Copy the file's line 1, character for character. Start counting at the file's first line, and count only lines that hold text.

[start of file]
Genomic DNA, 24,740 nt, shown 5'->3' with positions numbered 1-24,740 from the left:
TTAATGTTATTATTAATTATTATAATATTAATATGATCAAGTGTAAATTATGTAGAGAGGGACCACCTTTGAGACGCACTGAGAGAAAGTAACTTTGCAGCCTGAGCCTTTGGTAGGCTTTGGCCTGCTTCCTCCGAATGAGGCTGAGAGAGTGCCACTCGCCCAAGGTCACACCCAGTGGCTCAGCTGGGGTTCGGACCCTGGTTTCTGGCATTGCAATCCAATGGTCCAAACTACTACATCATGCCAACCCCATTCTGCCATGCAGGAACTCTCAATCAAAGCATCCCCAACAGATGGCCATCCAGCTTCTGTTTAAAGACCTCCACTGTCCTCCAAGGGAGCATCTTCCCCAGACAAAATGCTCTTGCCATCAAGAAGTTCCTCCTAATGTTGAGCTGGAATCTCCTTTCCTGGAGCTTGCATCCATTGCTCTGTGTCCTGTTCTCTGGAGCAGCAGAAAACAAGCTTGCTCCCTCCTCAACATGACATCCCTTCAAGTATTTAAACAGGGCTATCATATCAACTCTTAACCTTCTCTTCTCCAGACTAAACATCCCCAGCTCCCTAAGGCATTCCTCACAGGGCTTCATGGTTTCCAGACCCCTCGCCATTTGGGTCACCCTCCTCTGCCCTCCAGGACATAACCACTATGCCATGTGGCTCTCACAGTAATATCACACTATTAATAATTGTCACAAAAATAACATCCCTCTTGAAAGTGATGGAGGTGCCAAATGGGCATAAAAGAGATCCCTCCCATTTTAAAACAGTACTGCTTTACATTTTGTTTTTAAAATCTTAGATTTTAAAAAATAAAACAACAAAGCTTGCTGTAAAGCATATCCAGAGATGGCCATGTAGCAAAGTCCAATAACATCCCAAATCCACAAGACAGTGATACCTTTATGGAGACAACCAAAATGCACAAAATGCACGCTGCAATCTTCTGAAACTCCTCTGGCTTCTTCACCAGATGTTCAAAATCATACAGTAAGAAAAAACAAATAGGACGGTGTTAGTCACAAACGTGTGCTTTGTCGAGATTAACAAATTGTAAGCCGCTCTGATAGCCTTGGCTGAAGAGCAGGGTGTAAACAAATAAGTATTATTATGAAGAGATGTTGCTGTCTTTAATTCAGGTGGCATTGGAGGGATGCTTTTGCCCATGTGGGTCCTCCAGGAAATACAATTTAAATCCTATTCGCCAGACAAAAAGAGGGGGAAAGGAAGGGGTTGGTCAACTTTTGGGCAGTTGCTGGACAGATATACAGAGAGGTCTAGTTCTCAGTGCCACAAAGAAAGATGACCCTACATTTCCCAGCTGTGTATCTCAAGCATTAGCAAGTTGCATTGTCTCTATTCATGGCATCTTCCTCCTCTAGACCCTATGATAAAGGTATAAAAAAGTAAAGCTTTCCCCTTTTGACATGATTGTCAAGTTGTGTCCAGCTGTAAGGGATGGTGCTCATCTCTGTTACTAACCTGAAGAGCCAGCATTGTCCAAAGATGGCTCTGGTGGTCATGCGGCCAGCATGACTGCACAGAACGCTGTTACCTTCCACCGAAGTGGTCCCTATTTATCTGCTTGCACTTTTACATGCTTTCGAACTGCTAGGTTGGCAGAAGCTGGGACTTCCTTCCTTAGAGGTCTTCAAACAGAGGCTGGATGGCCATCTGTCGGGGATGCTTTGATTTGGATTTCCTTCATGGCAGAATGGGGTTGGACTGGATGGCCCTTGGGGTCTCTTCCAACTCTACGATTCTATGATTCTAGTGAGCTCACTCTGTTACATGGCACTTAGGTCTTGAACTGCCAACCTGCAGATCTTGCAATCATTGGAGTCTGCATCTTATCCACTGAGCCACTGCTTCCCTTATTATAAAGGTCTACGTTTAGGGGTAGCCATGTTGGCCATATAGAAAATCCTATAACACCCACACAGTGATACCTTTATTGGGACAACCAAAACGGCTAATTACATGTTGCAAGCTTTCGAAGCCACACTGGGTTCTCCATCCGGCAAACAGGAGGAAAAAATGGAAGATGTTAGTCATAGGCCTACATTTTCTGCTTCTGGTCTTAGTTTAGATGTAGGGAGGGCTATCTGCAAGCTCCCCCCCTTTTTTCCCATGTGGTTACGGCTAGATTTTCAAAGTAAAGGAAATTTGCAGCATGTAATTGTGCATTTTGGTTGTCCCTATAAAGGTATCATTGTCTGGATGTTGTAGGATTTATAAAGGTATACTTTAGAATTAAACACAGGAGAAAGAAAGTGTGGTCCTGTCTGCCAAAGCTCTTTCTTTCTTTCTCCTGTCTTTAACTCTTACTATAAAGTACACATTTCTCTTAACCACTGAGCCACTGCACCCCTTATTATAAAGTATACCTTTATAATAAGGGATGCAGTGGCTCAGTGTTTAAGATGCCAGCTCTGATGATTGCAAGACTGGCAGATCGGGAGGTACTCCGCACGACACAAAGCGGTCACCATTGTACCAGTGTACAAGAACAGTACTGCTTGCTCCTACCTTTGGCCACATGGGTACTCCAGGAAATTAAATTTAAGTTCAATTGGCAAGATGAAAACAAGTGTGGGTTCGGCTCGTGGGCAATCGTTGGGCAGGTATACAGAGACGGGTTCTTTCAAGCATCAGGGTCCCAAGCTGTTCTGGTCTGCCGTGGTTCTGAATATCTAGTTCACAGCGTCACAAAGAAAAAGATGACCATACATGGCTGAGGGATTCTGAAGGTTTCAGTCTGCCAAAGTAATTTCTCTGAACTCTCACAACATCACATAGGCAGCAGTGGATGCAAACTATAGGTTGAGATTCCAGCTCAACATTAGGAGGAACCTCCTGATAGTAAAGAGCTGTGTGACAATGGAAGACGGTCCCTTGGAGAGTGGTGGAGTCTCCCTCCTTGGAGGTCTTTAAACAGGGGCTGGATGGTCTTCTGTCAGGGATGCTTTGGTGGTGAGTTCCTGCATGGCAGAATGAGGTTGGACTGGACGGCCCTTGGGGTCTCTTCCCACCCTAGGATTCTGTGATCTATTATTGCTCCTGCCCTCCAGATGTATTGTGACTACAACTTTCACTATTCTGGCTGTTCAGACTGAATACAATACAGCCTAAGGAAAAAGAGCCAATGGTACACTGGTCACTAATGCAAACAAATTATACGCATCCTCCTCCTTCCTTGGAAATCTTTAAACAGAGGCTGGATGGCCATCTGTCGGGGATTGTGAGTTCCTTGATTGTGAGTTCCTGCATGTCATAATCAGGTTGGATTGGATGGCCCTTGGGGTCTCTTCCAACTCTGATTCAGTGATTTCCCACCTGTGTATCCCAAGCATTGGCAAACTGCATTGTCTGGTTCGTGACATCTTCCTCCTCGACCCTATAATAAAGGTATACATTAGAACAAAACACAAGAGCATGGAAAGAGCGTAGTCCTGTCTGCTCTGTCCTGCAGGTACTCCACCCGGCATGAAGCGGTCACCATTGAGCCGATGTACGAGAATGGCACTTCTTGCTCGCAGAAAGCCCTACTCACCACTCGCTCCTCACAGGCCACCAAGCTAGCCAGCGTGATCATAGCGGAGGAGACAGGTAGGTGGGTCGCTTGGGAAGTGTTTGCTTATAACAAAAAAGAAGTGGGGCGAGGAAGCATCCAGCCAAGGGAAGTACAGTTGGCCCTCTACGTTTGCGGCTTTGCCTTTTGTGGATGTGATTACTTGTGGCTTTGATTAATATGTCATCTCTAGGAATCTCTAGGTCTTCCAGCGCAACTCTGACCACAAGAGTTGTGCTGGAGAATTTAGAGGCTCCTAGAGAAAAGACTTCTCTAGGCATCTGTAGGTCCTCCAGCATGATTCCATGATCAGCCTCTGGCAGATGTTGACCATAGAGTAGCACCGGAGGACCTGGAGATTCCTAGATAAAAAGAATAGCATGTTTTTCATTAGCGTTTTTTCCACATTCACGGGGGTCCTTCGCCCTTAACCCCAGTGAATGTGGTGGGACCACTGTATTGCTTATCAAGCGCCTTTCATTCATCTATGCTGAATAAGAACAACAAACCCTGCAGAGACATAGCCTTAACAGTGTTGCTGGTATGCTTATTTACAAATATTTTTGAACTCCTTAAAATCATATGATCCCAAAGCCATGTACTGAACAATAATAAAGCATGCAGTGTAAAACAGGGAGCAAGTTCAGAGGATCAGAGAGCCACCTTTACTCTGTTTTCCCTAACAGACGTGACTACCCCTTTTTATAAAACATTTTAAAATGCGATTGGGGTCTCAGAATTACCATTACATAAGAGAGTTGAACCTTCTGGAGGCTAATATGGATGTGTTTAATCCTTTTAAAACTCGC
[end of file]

Genomic DNA, 24,740 nt, shown 5'->3' with positions numbered 1-24,740 from the left: